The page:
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Suppose that $|S_n - S| \leq t_n$ for large $n$ and $\lim\limits_{n \rightarrow \infty} t_n =0$. Show that $\lim\limits_{n \rightarrow \infty} S_n =S$.


As the distance between $S_n$ and the finite number $S$ is bounded above by $t_n$. When $n \rightarrow \infty$ and $t_n$ converges to $0$, the distance $|S_n - S|$ has to converge to zero.

$$\lim\limits_{n \rightarrow \infty} |S_n - S|=0 $$

As the distance is null

$$S_n - S=0 $$

As $S$ is finite, it follows that, when $n$ is large, $S_n =S$


Question:
Is my argumentation appropriate/correct? How would you show this?

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    $\begingroup$ No, it isn't correct. $S_n\to S$ doesn't mean $S_n=S$ for $n$ large. Note that $1/n\to 0$ but $1/n\ne 0,\forall n\in\mathbb{N}.$ $\endgroup$ – mfl Aug 4 '17 at 21:14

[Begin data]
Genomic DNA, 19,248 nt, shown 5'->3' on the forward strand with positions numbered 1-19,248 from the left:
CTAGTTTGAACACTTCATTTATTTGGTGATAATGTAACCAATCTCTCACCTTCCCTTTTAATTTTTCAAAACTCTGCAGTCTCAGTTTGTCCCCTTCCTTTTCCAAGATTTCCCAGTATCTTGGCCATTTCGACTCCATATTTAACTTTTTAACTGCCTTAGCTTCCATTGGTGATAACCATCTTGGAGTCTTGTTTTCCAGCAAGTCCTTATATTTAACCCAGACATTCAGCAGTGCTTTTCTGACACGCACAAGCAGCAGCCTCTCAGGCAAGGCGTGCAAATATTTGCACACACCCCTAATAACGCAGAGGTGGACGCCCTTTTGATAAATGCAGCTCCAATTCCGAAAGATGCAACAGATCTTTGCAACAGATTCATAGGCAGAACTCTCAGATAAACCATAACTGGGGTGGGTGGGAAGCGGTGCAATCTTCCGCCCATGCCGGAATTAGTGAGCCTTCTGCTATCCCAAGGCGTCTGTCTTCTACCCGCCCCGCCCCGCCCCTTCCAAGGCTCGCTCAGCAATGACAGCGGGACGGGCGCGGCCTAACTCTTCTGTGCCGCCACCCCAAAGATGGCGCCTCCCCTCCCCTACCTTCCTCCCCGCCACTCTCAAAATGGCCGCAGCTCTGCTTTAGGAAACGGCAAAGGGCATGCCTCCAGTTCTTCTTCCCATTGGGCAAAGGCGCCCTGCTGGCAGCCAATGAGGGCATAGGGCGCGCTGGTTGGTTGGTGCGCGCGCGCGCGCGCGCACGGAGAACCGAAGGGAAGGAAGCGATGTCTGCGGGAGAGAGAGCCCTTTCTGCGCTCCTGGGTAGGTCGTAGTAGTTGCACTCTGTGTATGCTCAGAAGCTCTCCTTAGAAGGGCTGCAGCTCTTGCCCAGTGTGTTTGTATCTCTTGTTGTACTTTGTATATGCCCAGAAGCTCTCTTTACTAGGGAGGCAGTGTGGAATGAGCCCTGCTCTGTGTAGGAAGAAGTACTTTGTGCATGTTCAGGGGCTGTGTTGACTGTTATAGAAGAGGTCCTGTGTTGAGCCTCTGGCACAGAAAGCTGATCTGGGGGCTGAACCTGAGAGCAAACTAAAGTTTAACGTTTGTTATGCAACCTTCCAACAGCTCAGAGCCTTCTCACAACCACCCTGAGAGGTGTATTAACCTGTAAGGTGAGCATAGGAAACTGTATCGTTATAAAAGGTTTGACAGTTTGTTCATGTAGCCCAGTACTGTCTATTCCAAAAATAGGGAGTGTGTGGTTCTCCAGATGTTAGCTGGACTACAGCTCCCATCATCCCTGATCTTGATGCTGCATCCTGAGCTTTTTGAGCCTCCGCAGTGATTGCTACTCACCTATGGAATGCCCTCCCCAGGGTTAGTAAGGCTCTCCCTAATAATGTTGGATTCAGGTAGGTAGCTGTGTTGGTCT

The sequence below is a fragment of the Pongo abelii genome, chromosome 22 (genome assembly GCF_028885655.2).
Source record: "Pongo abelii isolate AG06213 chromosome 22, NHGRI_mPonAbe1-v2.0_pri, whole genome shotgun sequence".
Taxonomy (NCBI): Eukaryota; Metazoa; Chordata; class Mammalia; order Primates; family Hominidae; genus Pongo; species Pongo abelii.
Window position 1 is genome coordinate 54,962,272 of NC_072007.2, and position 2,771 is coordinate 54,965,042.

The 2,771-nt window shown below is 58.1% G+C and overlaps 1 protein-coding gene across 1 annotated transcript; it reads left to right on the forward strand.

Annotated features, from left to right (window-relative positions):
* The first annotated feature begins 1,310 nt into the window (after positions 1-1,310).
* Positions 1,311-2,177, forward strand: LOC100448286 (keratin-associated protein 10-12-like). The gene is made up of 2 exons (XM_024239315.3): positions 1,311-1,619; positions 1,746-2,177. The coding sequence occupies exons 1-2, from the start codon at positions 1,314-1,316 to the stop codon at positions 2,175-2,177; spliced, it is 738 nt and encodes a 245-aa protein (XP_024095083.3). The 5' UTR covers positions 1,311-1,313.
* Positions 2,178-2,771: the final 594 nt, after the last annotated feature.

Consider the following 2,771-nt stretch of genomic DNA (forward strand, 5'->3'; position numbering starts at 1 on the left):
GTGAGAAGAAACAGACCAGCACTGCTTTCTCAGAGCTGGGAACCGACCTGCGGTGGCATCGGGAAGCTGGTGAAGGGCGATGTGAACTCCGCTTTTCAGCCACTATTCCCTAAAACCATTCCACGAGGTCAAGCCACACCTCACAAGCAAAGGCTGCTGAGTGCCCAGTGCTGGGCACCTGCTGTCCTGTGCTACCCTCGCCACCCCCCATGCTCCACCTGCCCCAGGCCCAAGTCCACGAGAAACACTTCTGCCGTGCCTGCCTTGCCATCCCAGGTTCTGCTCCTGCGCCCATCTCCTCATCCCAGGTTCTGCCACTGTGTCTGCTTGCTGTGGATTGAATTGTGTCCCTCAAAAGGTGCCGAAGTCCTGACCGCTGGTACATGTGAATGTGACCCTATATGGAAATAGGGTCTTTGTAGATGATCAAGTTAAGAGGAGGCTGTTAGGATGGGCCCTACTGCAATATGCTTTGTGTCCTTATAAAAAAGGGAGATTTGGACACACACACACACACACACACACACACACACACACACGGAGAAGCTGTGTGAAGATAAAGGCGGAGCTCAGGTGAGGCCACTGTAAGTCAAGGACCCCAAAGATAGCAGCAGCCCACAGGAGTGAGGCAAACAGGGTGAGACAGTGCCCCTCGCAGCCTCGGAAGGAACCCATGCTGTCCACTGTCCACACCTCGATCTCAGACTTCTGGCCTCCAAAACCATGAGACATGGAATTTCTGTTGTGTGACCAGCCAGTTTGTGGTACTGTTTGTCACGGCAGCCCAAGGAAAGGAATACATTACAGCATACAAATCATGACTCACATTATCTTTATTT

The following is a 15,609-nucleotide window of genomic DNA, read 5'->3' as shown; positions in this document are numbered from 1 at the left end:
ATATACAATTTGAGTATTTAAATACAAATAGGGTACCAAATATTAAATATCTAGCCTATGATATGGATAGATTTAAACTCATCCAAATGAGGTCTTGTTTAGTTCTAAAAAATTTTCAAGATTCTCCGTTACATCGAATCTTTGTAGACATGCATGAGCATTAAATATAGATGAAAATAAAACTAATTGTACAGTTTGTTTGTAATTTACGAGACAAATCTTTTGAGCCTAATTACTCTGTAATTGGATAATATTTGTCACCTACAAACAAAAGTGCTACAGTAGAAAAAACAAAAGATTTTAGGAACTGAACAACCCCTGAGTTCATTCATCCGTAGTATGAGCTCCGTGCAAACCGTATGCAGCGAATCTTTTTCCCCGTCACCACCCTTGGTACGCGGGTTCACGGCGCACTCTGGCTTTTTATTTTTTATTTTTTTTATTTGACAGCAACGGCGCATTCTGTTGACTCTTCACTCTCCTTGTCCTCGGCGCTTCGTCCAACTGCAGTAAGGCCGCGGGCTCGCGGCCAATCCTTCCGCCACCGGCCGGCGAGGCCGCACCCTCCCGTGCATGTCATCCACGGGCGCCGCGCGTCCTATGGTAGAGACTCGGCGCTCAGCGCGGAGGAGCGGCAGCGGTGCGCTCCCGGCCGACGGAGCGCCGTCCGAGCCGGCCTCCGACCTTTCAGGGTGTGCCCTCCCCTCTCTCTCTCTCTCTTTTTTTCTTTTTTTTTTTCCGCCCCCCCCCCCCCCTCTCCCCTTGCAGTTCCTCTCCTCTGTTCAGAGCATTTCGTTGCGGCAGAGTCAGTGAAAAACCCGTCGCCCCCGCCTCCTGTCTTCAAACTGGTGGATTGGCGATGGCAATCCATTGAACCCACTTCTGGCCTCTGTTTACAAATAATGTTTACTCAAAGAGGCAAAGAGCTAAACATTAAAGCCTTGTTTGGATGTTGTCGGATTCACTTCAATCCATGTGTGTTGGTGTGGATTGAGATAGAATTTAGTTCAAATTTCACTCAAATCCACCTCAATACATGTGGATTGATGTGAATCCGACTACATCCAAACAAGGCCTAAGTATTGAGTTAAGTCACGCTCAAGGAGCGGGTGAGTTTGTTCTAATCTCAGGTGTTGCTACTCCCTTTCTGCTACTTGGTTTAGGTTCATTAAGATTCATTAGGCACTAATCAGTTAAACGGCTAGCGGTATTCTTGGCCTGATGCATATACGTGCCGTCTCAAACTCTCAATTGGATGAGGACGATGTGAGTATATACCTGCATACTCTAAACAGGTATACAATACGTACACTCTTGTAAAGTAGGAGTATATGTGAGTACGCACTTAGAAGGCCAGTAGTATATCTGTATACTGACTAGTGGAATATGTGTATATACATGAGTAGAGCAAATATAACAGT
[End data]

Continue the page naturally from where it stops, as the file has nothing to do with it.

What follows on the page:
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Your argument might fail because it implicitly assumes that there exists $N$ such that $S_n=S$ for $n\geq N$. For a counter example, we could take $S_n = 1/n^2$, and $t_n = 1/n$, then both $(S_n)$ and $(t_n)$ converge towards $0$ and $|S_n| \leq t_n$ for every $n$, however $S_n \neq 0$ for every $n$.

So, let us assume that there exists $M>0$ such that $|S_n-S|\leq t_n$ for every $n\geq M$ and $\lim_{n\to \infty}t_n =0$.

Proof of $\lim_{n\to\infty}S_n=S$:
Let $\epsilon >0$, then there exists $N$ such that $t_n<\epsilon$ for all $n\geq N$, it follows that for every $n\geq \max\{N,M\}$ we have $|S_n-S|\leq t_n <\epsilon$. Since this is true for every $\epsilon>0$, it follows that $\lim_{n\to \infty} S_n = S$.

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  • $\begingroup$ thx for the input. Could you elaborate on "we prove that $\lim_{n \rightarrow \infty} S_n = 0$"? $\endgroup$ – rei Aug 5 '17 at 1:31
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    $\begingroup$ @rei sorry it was a typo. $\endgroup$ – Surb Aug 5 '17 at 12:41
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Your argument is not quite correct because we could have the limit of $(S_n)$ is $S$ without having exactly $S_n = S$. But $\lim\limits_{n \rightarrow \infty} |S_n - S|=0$ is enough to prove the claim. Use the definition of limit

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